The United States rules out the possibility of normalizing relations with Syria's Bashar Assad or lifting sanctions imposed on Damascus until there is progress in the political process of the war-torn country, the U.S. Secretary of State Antony Blinken said Wednesday.
Blinken's comments come as some Arab countries recently began improving relations with the Syrian regime. Assad and King Abdullah II of Jordan spoke over the phone last week for the first time since Syria’s conflict began in March 2011. The regime's defense minister last month visited Jordan and met with Jordanian military officials.
The Syrian regime was also invited to take part in Dubai’s Expo 2020, the first world’s fair in the Middle East. Crisis-hit Lebanon is working on getting electricity from Jordan through Syria and a decade-old deal to transport Egyptian natural gas through Jordan and Syria to Lebanon was also revived in September.
Blinken spoke during a joint news conference in Washington with the foreign ministers of Israel and the United Arab Emirates (UAE).
Arab and Western countries blamed Assad for the deadly crackdown on the uprising that erupted in 2011, and supported the opposition in the early days of the conflict. Syria's civil war has killed more than 350,000 people and displaced millions.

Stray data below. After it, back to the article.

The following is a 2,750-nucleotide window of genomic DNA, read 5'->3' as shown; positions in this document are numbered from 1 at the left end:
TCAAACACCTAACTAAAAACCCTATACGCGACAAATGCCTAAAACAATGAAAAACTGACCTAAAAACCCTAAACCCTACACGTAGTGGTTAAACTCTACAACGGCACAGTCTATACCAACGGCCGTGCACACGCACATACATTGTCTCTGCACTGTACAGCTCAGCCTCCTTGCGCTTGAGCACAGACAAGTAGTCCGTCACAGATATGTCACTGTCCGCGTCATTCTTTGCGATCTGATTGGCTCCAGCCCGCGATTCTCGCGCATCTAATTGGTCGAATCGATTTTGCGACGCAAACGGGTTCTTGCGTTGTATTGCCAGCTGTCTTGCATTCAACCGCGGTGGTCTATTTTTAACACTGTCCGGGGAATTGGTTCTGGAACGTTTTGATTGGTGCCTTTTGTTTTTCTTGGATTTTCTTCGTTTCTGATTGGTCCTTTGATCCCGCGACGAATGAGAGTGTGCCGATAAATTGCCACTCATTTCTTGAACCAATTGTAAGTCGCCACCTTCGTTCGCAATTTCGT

The tide of the war changed in late 2015, when Russia threw its military weight behind Assad. Still, Syria is struggling with sanctions imposed by the United States and many Western nations.
“What we’ve not done and we do not intend to do is to express any support for efforts to normalize relations or rehabilitate Mr. Assad or lift a single sanction on Syria or change our positions to oppose the reconstruction of Syria,” Blinken said in Washington when asked whether the U.S. endorses that some Arab countries are resuming normal ties with Assad’s regime.
He said this policy will not change “until there is irreversible progress toward a political solution, which we believe is necessary and vital.”
A U.S. law known as the Caesar Act came into force last year that punishes any companies that work with Assad as he seeks to rebuild after a decade of war.
The Caesar Act, accompanied by a slew of U.S. sanctions on Syrians close to Assad, aims to force accountability for human rights abuses and to encourage a political solution in Syria.
The UAE said earlier that the Caesar Act made it difficult for the Syrian regime to return to the Arab League.